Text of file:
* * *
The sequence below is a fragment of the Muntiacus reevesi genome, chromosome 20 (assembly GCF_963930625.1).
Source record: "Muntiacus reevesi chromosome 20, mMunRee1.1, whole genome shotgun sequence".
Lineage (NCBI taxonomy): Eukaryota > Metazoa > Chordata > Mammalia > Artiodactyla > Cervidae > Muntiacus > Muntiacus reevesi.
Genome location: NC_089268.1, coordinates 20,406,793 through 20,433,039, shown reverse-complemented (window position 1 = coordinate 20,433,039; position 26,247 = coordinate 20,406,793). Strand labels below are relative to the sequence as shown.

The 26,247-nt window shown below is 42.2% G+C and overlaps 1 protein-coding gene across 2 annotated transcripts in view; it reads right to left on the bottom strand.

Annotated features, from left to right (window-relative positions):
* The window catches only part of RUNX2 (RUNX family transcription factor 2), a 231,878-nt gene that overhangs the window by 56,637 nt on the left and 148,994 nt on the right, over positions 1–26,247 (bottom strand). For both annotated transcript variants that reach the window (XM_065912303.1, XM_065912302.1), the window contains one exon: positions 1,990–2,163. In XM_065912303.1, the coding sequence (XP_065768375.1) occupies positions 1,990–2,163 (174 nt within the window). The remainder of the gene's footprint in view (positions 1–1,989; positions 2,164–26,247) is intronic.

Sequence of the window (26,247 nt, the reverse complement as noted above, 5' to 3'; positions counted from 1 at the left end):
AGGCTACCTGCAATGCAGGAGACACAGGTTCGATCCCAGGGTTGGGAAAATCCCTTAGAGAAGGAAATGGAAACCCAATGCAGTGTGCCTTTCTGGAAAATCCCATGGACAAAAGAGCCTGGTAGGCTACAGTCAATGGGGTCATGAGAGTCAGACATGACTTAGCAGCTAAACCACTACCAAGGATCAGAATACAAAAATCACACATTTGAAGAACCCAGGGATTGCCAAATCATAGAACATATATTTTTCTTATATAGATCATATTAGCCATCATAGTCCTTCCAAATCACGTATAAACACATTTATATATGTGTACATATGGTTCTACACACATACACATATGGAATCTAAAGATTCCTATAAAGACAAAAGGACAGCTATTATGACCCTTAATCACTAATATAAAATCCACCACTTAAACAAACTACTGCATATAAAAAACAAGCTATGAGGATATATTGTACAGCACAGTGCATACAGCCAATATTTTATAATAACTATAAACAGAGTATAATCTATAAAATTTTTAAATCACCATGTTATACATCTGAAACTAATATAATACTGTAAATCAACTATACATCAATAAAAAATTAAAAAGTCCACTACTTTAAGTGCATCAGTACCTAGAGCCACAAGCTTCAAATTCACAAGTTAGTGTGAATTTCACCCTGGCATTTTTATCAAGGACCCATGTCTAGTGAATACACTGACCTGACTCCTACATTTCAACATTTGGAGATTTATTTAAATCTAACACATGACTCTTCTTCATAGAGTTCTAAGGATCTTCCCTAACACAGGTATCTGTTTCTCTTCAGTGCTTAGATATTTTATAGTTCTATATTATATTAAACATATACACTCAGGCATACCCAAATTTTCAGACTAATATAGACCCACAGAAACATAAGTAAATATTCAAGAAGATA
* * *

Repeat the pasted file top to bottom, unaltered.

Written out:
The sequence below is a fragment of the Muntiacus reevesi genome, chromosome 20 (assembly GCF_963930625.1).
Source record: "Muntiacus reevesi chromosome 20, mMunRee1.1, whole genome shotgun sequence".
Lineage (NCBI taxonomy): Eukaryota > Metazoa > Chordata > Mammalia > Artiodactyla > Cervidae > Muntiacus > Muntiacus reevesi.
Genome location: NC_089268.1, coordinates 20,406,793 through 20,433,039, shown reverse-complemented (window position 1 = coordinate 20,433,039; position 26,247 = coordinate 20,406,793). Strand labels below are relative to the sequence as shown.

The 26,247-nt window shown below is 42.2% G+C and overlaps 1 protein-coding gene across 2 annotated transcripts in view; it reads right to left on the bottom strand.

Annotated features, from left to right (window-relative positions):
* The window catches only part of RUNX2 (RUNX family transcription factor 2), a 231,878-nt gene that overhangs the window by 56,637 nt on the left and 148,994 nt on the right, over positions 1–26,247 (bottom strand). For both annotated transcript variants that reach the window (XM_065912303.1, XM_065912302.1), the window contains one exon: positions 1,990–2,163. In XM_065912303.1, the coding sequence (XP_065768375.1) occupies positions 1,990–2,163 (174 nt within the window). The remainder of the gene's footprint in view (positions 1–1,989; positions 2,164–26,247) is intronic.

Sequence of the window (26,247 nt, the reverse complement as noted above, 5' to 3'; positions counted from 1 at the left end):
AGGCTACCTGCAATGCAGGAGACACAGGTTCGATCCCAGGGTTGGGAAAATCCCTTAGAGAAGGAAATGGAAACCCAATGCAGTGTGCCTTTCTGGAAAATCCCATGGACAAAAGAGCCTGGTAGGCTACAGTCAATGGGGTCATGAGAGTCAGACATGACTTAGCAGCTAAACCACTACCAAGGATCAGAATACAAAAATCACACATTTGAAGAACCCAGGGATTGCCAAATCATAGAACATATATTTTTCTTATATAGATCATATTAGCCATCATAGTCCTTCCAAATCACGTATAAACACATTTATATATGTGTACATATGGTTCTACACACATACACATATGGAATCTAAAGATTCCTATAAAGACAAAAGGACAGCTATTATGACCCTTAATCACTAATATAAAATCCACCACTTAAACAAACTACTGCATATAAAAAACAAGCTATGAGGATATATTGTACAGCACAGTGCATACAGCCAATATTTTATAATAACTATAAACAGAGTATAATCTATAAAATTTTTAAATCACCATGTTATACATCTGAAACTAATATAATACTGTAAATCAACTATACATCAATAAAAAATTAAAAAGTCCACTACTTTAAGTGCATCAGTACCTAGAGCCACAAGCTTCAAATTCACAAGTTAGTGTGAATTTCACCCTGGCATTTTTATCAAGGACCCATGTCTAGTGAATACACTGACCTGACTCCTACATTTCAACATTTGGAGATTTATTTAAATCTAACACATGACTCTTCTTCATAGAGTTCTAAGGATCTTCCCTAACACAGGTATCTGTTTCTCTTCAGTGCTTAGATATTTTATAGTTCTATATTATATTAAACATATACACTCAGGCATACCCAAATTTTCAGACTAATATAGACCCACAGAAACATAAGTAAATATTCAAGAAGATA